will be shown on Wednesday, Nov. 8, at 7 pm at the Multicultural Center,
Smith Center Student Union, on the PSU campus. There is no cost, and light
refreshments will be served. To learn more about the film, visit www.isawearthlings.com.
Holidays can be a hard time for children with diabetes. To make it a bit easier, Jeanne Duvall is organizing a “Sugar-Free Halloween Party” on October 29 so that children with diabetes can have fun without all the temptation of sweets that could cause them harm. Non-diabetic children will also find this great fun. They will have the traditional apple bobbing, face-painting, and prizes for best costumes and best carved jack-o-lanterns. In addition, Leapin’ Louie Lichtenstein will perform cowboy tricks, juggling, acrobatics, and music.
The party will be held Sunday, October 29, from 3 to 6 pm, at the Native American Community Center at Portland State University, at the corner of Southwest Broadway and Jackson. Jeanne is looking for more volunteers and sponsors to help support the party.
In addition, a contest
is being held to come up with a great name for next year’s Sugar
Free Party to make clear that this is about natural fun and not artificial
sweeteners. Blossoming Lotus is donating a $100 gift certificate and a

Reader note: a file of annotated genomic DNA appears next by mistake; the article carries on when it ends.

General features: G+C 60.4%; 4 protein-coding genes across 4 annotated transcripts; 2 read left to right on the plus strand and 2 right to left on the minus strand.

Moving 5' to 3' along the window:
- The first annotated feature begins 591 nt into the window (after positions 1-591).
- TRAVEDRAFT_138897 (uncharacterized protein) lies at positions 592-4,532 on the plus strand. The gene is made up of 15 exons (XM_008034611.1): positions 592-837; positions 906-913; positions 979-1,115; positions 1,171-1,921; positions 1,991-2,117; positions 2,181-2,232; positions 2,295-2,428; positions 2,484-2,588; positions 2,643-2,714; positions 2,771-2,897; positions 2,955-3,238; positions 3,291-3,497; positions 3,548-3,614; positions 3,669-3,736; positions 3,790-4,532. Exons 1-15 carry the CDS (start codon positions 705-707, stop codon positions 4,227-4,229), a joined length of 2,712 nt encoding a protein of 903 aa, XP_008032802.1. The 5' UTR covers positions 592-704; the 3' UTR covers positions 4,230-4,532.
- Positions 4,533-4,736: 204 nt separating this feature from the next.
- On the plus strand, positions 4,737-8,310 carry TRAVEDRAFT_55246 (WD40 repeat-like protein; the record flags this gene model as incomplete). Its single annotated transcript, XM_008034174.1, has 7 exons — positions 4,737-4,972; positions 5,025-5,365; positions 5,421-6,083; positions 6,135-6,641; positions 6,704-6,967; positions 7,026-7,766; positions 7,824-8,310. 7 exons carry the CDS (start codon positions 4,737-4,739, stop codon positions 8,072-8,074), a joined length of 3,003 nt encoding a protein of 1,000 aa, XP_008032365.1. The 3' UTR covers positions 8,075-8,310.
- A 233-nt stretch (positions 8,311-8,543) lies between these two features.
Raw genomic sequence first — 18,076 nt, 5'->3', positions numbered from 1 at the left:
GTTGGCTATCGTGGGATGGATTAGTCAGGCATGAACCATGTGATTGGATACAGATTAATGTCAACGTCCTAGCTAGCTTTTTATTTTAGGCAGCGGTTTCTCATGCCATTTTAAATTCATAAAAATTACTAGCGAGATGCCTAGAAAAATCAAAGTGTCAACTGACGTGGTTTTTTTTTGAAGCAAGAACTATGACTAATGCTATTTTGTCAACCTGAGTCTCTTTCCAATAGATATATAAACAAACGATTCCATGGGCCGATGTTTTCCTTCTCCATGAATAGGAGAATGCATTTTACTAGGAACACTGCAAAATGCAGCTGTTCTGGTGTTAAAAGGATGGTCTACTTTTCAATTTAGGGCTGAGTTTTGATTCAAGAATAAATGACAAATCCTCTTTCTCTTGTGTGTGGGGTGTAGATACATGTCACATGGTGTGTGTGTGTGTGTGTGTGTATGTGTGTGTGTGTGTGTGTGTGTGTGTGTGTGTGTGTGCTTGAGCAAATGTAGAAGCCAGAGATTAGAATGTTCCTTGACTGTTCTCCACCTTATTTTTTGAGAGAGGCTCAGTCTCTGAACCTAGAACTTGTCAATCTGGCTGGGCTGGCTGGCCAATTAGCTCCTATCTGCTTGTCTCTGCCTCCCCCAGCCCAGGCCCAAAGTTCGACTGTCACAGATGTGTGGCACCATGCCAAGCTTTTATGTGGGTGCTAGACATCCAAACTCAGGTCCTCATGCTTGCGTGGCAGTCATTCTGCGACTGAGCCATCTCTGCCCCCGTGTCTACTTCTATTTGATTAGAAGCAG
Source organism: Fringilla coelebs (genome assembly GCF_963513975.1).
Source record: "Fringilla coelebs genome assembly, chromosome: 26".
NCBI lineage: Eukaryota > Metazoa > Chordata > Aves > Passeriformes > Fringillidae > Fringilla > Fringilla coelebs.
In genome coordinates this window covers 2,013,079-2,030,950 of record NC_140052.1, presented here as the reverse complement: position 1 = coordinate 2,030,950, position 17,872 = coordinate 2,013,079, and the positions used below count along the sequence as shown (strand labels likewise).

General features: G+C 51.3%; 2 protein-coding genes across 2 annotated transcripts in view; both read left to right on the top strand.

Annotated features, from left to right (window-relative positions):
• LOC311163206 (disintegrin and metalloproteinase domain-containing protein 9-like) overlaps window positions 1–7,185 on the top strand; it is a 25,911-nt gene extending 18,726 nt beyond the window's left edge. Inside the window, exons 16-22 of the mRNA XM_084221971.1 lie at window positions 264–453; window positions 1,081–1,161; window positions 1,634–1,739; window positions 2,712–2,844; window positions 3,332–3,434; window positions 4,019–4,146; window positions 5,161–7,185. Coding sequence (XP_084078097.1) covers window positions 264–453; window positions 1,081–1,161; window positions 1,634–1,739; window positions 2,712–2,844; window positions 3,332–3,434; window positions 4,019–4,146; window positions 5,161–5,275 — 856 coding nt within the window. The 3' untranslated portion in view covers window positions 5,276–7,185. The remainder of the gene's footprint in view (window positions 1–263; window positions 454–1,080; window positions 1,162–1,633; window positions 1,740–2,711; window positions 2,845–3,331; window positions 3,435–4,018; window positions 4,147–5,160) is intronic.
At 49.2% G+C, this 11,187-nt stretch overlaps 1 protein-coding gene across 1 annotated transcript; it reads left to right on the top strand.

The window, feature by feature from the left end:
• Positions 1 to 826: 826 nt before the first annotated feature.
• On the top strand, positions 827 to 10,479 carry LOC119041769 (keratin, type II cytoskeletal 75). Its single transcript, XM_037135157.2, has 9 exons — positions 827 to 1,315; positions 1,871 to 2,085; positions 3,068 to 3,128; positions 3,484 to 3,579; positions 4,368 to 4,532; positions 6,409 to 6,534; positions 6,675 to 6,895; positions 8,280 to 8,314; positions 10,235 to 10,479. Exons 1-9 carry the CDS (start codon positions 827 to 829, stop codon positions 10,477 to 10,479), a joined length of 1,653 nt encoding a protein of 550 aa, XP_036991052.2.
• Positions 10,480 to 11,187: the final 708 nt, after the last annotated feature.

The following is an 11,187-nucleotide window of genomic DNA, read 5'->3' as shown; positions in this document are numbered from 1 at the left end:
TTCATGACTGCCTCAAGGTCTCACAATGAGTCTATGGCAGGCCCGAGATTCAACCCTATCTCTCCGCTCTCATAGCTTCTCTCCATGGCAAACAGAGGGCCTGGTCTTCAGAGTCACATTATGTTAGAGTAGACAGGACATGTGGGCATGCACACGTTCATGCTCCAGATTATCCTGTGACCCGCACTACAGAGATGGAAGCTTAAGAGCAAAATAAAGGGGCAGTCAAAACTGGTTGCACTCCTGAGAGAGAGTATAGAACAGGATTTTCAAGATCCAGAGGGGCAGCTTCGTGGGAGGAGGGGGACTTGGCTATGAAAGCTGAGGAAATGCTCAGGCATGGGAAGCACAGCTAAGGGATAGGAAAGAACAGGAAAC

copy of the Vegan World Fusion Cuisine Cookbook to the person who comes
up with the winning name. For more information or to submit an entry to
the “Name the Party” contest, visit www.emmagene.com/party/index.htm.
After running a café called Vegan Terra near L.A. for several years, Johnny Zukle moved to Portland and got busy. He chose the Rose City because of its lower property costs and veg-friendly atmosphere. The result is the 100% vegan Pirates Tavern, which opened in Northwest Portland last month, offering a limited menu. A grand opening is planned for Nov. 1.
Taste treats include Shaolin Temple, golden nuggets of mock chicken with steamed veggies and brown rice bathed in mildly spicy and sweet house made Sichuan sauce. The Sierra Madre involves marinated and baked tofu with steamed veggies and brown rice, topped with a house-made creamy white sauce. The Mediterranean is composed of house-made falafel, hummus and tabouli with whole wheat pita bread. Diners may also indulge in burgers, fries and soy shakes. Alcoholic beverages include organic beers and wines, as well as cocktails.
An ethical vegan for more than 20 years, Zukle is meticulous to ensure that all the food at Pirates Tavern is vegan and mostly organic. “My mission in life is to help Good flourish and to vanquish all Evil in this Universe and any others that may exist,” said Zukle. “Our first step must be to stop dining on murder victims.”